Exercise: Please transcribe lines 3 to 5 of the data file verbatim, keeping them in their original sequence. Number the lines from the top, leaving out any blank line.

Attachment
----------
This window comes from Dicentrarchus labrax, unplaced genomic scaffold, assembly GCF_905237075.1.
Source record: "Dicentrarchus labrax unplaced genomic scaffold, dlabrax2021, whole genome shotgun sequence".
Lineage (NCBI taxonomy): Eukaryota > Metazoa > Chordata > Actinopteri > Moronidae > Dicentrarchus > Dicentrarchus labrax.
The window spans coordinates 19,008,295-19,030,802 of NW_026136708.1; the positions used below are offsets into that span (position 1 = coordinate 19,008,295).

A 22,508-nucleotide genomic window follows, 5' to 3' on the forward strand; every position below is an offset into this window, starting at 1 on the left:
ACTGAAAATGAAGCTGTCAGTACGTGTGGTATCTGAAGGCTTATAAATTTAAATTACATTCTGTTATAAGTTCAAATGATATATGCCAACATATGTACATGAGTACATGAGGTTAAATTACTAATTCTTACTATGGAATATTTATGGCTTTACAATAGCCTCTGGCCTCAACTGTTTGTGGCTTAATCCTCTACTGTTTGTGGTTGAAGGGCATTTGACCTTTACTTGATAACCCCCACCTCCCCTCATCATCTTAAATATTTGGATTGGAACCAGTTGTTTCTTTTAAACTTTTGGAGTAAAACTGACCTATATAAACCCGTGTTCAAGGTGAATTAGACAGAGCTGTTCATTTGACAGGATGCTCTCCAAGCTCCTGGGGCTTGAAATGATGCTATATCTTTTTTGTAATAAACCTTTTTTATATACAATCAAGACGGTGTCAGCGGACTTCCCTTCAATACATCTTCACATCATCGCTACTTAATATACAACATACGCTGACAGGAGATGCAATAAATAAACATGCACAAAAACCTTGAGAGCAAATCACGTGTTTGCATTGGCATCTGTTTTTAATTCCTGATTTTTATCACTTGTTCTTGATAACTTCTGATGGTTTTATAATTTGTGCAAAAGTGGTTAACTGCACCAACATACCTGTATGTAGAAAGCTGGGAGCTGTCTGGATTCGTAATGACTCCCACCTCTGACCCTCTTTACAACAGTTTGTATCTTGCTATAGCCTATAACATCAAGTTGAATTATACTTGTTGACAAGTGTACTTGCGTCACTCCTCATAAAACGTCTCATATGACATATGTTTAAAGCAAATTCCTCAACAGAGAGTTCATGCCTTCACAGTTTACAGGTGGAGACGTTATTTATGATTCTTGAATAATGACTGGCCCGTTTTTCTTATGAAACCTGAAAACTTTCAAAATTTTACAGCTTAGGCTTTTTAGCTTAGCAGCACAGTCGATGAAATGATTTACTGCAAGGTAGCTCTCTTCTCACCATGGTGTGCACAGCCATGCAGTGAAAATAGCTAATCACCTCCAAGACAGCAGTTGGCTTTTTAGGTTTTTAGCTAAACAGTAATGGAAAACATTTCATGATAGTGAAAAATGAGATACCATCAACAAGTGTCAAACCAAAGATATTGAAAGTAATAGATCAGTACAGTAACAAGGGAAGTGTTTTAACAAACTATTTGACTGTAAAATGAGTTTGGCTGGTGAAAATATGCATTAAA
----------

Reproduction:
Lineage (NCBI taxonomy): Eukaryota > Metazoa > Chordata > Actinopteri > Moronidae > Dicentrarchus > Dicentrarchus labrax.
The window spans coordinates 19,008,295-19,030,802 of NW_026136708.1; the positions used below are offsets into that span (position 1 = coordinate 19,008,295).

A 22,508-nucleotide genomic window follows, 5' to 3' on the forward strand; every position below is an offset into this window, starting at 1 on the left: